I agree that it is important to distinguish trademarking the phrase “Dia De Los Muertos” with attempting to own the thing itself. I also agree that the biggest thing that made this a dumb move on Disney’s part was its tone deafness as to how this would resonate in the halls of public opinion. But I also think that reasonable, and non-alarmist, concerns could be raised as to Disney’s attempt to trademark this phrase. I haven’t seen the application itself, but, per the LL article, the trademark application was quite broad in scope. In theory, the trademark, if granted, could have been used to preclude any business from using the phrase “Dia De Los Muertos” when selling food, toys, “folk art”, etc. A toy store could, of course, sell toys or games that had a Day of the Dead theme, but they could not use the phrase “Dia Los Meurtos” in any way to market or package those products. This is troubling to me, as that specific phrase is so closely associated with the cultural event itself that forbidding a business from using the phrase would likely have at least some consequences on would-be celebrants, as well as businesses.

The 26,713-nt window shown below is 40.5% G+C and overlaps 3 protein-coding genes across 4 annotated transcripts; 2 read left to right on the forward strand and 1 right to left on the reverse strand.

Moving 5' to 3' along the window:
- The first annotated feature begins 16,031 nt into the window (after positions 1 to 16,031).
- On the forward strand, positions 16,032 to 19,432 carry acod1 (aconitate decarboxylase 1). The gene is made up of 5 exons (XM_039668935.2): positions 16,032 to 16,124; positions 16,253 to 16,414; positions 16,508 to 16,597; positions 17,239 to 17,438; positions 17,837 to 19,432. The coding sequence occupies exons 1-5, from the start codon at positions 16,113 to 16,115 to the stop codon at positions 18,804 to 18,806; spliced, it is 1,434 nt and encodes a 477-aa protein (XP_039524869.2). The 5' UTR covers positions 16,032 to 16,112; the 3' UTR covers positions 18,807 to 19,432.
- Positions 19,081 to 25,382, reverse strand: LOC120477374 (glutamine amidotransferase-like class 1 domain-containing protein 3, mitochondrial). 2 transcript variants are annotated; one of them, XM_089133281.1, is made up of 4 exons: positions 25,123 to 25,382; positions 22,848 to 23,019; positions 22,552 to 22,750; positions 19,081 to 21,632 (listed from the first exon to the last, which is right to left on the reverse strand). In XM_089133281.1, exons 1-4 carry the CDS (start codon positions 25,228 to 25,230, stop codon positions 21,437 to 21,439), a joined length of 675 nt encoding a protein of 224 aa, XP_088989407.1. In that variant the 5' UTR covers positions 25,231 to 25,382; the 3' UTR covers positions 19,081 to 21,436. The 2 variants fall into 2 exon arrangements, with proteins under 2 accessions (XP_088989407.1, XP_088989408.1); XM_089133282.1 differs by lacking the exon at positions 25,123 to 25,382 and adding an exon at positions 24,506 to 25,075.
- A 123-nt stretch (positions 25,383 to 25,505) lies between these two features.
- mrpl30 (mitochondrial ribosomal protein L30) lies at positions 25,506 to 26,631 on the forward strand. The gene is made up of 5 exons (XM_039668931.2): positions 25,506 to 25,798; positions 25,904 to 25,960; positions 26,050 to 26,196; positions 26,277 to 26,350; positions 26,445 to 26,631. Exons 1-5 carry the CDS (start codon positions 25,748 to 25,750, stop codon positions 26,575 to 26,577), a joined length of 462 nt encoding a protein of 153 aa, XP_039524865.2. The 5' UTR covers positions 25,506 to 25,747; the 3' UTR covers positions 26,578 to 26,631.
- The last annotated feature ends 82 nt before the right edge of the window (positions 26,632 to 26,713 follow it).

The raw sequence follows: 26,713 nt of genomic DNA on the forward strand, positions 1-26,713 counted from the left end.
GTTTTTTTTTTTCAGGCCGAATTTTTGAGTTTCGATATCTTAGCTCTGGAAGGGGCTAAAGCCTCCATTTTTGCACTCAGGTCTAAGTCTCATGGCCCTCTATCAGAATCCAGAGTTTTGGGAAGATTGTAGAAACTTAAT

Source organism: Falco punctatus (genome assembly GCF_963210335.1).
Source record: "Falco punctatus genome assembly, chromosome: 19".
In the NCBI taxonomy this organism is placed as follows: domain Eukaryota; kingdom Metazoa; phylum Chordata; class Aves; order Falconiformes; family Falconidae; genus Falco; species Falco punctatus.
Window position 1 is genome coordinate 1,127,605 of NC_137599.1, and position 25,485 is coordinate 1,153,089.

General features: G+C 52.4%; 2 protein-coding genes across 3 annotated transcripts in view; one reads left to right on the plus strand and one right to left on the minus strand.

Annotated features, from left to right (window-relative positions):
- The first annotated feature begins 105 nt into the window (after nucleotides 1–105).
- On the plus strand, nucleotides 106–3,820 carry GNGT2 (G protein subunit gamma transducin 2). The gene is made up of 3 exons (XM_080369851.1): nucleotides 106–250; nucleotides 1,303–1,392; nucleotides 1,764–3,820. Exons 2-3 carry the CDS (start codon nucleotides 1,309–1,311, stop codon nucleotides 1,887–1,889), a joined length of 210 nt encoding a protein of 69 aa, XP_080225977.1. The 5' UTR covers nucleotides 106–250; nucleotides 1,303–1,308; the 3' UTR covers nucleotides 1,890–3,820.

By way of analogy, a trademark on “Merry Christmas” in connection with the sale of any toy, food item, clothing, or household decoration would not prevent people from celebrating Christmas, but it would certainly interfere with such celebrations. (OTOH, a trademark of a far more specific phrase, like, “Disney’s Spirit of Christmas Holiday Greetings”, would not have such a chilling effect.)
One thing I would be curious about, though, is whether Disney qualified the trademark in some way, such as, for example, only seeking to trademark the phrase when it is written using a specific and distinctive font and style: such a limitation would greatly reduce the potential for abuse, I think, although it wouldn’t necessarily have had much impact on the predictable public response.
I do, of course, agree that Disney should have the right to try to prevent competitors from selling goods that are blatant knockoffs of, and attempts to cash in on the fame of, Disney’s upcoming movie. But a trademark precluding the use of the phrase “Dia De Los Muertos” when selling any of a wide variety of commercial goods is far too blunt of an instrument to be a proper way of addressing that problem.